ICE deports construction worker detained on Travis Air Force Base
By TATIANA SANCHEZ | The Mercury News (Tribune News Service) | Published: August 6, 2017
Rodrigo Nuñez, one of two construction workers detained by U.S. Immigration and Customs Enforcement while reporting to a new job on the Travis Air Force base in Fairfield, has been deported, according to activists and his union. The father of three American-born children had been in the United States for more than a decade.
“This injustice is the bitter fruit of the administration’s cruel and abusive policies,” said the California Immigrant Youth Justice Alliance and the International Union of Painters and Allied Trades in a brief statement Friday announcing Nuñez’s deportation.
Meanwhile, activists are ramping up efforts to free Hugo Mejia, the San Rafael man who was detained with Nuñez on the base in May and who remains in custody at the Rio Cosumnes Correctional Center in Elk Grove.
The men’s cases — which reached members of Congress and rallied union workers across the country to campaign for their release — drew sympathy and support from friends, neighbors and immigrant rights activists who say the men were swept up in an illegal immigration crackdown that was supposed to focus on felons, not people whose only offense was entering the country illegally.
The men were denied immigration hearings in May. ICE did not immediately respond to a phone call and emails for comment Friday. Nunez’s family asked for privacy and did not comment on the deportation.
Nuñez and Mejia were detained May 3 after a military official discovered during a routine identification screening that they did not have valid social security numbers and reported them to ICE.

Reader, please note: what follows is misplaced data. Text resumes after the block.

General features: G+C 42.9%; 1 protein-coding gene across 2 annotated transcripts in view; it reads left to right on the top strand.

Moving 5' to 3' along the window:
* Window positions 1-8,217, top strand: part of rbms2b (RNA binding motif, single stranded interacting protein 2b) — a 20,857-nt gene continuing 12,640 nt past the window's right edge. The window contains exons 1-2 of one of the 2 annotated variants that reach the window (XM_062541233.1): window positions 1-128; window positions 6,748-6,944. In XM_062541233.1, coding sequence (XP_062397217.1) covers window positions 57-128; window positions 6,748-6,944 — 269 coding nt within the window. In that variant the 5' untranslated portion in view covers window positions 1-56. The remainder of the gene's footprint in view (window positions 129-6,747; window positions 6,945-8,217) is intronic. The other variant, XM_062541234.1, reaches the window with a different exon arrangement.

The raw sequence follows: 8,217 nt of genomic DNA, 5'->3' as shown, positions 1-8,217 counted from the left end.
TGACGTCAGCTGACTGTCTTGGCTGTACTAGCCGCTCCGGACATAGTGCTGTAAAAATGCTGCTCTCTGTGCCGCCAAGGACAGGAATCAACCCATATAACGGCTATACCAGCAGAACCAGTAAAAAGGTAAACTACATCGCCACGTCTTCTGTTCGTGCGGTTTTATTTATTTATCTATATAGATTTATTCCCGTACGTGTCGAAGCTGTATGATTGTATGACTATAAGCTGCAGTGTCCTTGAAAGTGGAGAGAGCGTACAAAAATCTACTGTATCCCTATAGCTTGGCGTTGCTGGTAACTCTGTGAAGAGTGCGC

ICE officials placed both men in expedited deportation proceedings without a court hearing — known formally as “reinstatement” — because they each had old removal orders issued more than a decade ago after being caught attempting to cross the border illegally. Neither had criminal records, according to their attorneys at the Centro Legal de la Raza in Oakland.
In President Donald Trump’s first 100 days in office, U.S. Immigration and Customs Enforcement arrested 41,318 immigrants, up 37.6 percent over the same period last year, the agency said earlier this month, according to the Washington Post. Almost 3 out of 4 of those arrested have criminal records, including gang members and fugitives wanted for murder. But the biggest increase by far is among immigrants with no criminal records — arrests of immigrants with no criminal records more than doubled to nearly 11,000, the Washington Post reported.
“I used to see news reports of so many cases, but you never think that it’s going to happen to you,” Cristina Villanueva, Nuñez’s wife, told this newspaper in May.
The two men were described as star employees at S&R Drywall, and were involved in their children’s school activities and at their local parishes.
Members of Congress in June gave their case new urgency, issuing a letter to San Francisco ICE Field Director David Jennings calling on the agency to explore other avenues besides deportation.
“In March, the president told business leaders that his deportation plans were aimed at, ‘getting really bad dudes out of this country.’ ICE should act in accordance with these sentiments with regards to the Mejia and Nuñez families,” said the letter. The letter was signed by Reps. Eric Swalwell, D-Pleasanton; Ro Khanna, D-San Jose; Barbara Lee, D-Oakland; Anna Eshoo, D-Palo Alto and Jackie Speier, D-San Mateo, among others.
Bay Area activists said they’re planning events this month to call for Mejia’s release. His union, the International Union of Painters and Allied Trades, rallied on his behalf in New York City this week, in what Oakland activist Jon Rodney called, “a very powerful display of solidarity.”
“We all need to fight to bring Hugo back to his family and his community,” said Rodney of the California Immigrant Policy Center.
Meanwhile Nuñez, originally from Jalisco, Mexico, leaves behind his wife and three children, ages 12, 10 and 6.
©2017 the San Jose Mercury News (San Jose, Calif.)
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